“And this is the confidence that we have in Him, that, if we ask any thing according to His will, He heareth us…” (1 John 5:14).
This means that we must consider whether what we ask of God is what He would want for us, and not simply what we want. This is very important, because sometimes we want things that may be good to us but are no good for us; that is, spiritually. If it is of no spiritual benefit to us, we can count on God not wanting it for us.
Now this does not mean that God doesn’t want us to have anything unless it is of a spiritual nature. A stereo is of no spiritual benefit at all. But it can be used to play Gospel music that lifts up Jesus, which is good for the spirit. It is not out of the will of God, therefore, to ask God for a nice stereo.
A car is of no spiritual value, but a car has many benefits, and in some circumstances, can be a necessity. It is not out of the will of God, therefore, to ask God for a car. But is it prudent to ask God for a Ferrari? That depends. I am of the mind that God sometimes grants those kinds of petitions, but it is on a case-by-case basis, and is determined by other factors such as spiritual maturity. If God knows that Ferrari will not corrupt you and become an idol, He may give it to you.
In the end though, it is God’s will to give it to us, and we must want it that way.
Remember that in the Garden of Gethsemane, Jesus prayed to God to take away the cup of suffering from which He was going to drink. But even in His anguish, He ultimately prayed for God’s will to be done and not His own. This is how we too must pray.
So, we know that in order for God to hear our prayers we must:
1. Not willfully sin against Him
2. Confess our sins to Him
3. Pray in accordance with His will
The last thing that we must do to make sure that God will hear our prayers, is to make sure that we are being obedient: that we are doing God’s will. The Bible says,
“And whatsoever we ask, we receive of Him, because we keep His commandments, and do those things that are pleasing in His sight” (1 John 3:22).
We must keep God’s commandments and do those things that are pleasing to Him. Now, I’m not going to get very specific about what God’s commandments are, because they are sprinkled throughout both the Old and New Testaments. I do, however, want to discuss the subject of obedience, because I have had a personal encounter with God due to disobedience.
I got saved six years ago. The circumstances under which God saved me led me to have an understanding of spiritual warfare that many Christians only come to later in their Christian walk. I won’t get specifics here; if you want to read more about it, click here.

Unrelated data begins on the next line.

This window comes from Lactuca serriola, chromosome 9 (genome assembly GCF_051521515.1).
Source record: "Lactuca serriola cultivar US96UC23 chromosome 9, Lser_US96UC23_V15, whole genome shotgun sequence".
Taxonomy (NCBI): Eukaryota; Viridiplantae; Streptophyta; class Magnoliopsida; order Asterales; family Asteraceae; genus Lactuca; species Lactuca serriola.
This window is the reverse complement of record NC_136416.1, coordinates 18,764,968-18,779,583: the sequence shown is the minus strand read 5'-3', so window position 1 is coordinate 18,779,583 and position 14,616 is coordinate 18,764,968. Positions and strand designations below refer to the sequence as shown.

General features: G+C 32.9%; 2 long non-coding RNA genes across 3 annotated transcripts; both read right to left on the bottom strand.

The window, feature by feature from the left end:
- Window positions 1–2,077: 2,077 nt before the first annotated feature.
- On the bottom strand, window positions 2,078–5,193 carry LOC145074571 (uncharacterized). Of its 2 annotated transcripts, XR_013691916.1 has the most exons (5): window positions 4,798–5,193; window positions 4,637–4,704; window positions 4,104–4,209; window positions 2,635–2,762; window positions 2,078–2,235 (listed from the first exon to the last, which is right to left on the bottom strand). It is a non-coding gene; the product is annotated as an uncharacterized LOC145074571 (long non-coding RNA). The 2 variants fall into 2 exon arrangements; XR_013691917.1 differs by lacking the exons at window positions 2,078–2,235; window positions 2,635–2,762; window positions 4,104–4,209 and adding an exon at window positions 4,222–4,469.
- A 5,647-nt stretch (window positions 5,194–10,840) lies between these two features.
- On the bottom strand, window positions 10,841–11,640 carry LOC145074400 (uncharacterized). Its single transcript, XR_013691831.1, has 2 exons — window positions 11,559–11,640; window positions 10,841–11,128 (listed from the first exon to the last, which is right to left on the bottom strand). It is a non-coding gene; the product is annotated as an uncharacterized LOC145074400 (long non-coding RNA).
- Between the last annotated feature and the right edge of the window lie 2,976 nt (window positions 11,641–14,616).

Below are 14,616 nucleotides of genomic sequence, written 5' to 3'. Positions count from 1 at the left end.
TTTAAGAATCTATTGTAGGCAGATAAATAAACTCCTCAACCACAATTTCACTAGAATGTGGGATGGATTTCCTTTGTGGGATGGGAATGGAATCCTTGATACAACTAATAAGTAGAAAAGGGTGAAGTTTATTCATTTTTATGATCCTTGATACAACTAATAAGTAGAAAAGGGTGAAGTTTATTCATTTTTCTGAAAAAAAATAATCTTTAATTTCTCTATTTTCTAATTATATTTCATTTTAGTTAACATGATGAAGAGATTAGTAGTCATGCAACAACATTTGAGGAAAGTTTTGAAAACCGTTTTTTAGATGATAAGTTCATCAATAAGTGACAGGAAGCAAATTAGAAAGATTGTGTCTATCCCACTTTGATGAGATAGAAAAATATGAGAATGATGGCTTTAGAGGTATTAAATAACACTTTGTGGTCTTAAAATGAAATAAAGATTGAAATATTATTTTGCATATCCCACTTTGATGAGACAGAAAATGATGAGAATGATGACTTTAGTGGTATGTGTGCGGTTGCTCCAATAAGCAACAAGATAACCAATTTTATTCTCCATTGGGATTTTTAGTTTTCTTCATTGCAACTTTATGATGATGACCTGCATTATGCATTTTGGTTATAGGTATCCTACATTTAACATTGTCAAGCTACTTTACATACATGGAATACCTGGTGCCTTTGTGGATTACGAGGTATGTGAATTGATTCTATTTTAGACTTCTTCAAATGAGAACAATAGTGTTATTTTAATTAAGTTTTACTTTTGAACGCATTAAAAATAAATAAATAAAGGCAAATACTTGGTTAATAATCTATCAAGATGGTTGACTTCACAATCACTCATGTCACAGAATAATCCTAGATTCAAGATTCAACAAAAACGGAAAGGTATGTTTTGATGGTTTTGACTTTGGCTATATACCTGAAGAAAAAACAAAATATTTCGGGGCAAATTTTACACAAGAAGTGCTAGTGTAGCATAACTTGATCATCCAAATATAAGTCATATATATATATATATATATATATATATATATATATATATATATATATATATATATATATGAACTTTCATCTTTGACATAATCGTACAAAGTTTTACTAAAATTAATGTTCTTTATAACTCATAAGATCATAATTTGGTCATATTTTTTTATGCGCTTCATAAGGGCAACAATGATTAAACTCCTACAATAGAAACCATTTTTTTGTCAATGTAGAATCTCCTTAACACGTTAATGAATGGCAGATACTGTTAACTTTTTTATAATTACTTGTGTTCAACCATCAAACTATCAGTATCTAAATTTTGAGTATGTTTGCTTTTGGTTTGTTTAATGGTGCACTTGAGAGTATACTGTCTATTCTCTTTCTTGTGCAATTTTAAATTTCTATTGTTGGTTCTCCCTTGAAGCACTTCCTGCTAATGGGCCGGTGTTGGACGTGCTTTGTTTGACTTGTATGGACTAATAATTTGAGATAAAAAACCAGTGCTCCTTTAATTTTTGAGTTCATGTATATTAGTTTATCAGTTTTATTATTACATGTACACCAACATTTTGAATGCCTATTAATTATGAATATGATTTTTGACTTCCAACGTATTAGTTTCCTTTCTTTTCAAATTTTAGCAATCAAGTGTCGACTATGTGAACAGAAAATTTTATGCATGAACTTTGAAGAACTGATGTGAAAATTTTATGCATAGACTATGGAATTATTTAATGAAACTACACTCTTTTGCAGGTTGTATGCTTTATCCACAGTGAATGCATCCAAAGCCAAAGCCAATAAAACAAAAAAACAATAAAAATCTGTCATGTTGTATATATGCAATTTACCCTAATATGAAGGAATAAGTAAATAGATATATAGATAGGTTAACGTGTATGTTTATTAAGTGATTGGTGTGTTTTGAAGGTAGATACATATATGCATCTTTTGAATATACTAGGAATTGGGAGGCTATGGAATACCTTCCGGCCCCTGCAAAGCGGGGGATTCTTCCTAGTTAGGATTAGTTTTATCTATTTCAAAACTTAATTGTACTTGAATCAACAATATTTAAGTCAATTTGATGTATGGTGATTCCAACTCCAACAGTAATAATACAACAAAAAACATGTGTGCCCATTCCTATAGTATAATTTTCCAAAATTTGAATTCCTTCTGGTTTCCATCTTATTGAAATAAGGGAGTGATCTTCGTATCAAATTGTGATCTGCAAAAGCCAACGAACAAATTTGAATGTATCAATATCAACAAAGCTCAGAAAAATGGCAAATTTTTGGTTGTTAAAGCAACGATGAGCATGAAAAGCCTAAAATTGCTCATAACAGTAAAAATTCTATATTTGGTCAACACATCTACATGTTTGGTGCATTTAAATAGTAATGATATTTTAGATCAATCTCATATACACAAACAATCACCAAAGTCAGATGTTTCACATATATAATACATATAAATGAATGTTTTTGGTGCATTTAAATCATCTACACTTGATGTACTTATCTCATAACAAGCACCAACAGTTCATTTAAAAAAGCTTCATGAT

To make a long story short, I got saved in Germany, a pagan country, and spent the next two years evangelizing. Prior to my salvation, I had already lived eight years among the Germans: I lived among them, worked with them, played among them, learned their language, ate their food, and sent my children to school with them. I also spent a great deal of time among the African Diaspora in Munich and even made some attempts to evangelize them.
So, in a manner of speaking, I have already been on the mission field, though I didn’t face the dangers that missionaries in countries openly hostile to the Gospel face. There were still dangers, but they were of a covert, spiritual nature. Most people could probably not imagine stranger bedfellows than Germans and Africans; but believe me: when it comes to the works of darkness, they are of one accord. I’m a witness. Forrest Gump would say, “They get along like peas and carrots.”
The spiritual battle did not end when I boarded a plane bound for America and left that country behind me. Enemies made on behalf of Jesus Christ are enemies for life. I am still fighting a war: on my behalf, on behalf of my family, and on behalf of others. I can tell you that to wage this kind of warfare, you must be in God’s will always. And being in His will means being obedient.
But, sometimes we can think we are being obedient while, in reality, we are being rebellious and this can affect our ability to wage effective spiritual warfare. This brings me to what I wanted to say with regard to obedience.
God allowed me to see deception and apostasy in the Christian church even before my conversion. This created a huge problem for me, because once I saw that a church was out of God’s will, I would leave it. For the most part, I left because I did not feel comfortable, but, on one occasion, even the pastor made it clear he didn’t want me there. He didn’t tell me to my face, but he dropped little hints that were as plain as the nose on your face.
For this reason, I was never more than a year with any congregation. Eventually, I gave up going to church, and would simply worship at home, asking God in prayer to find me a church home.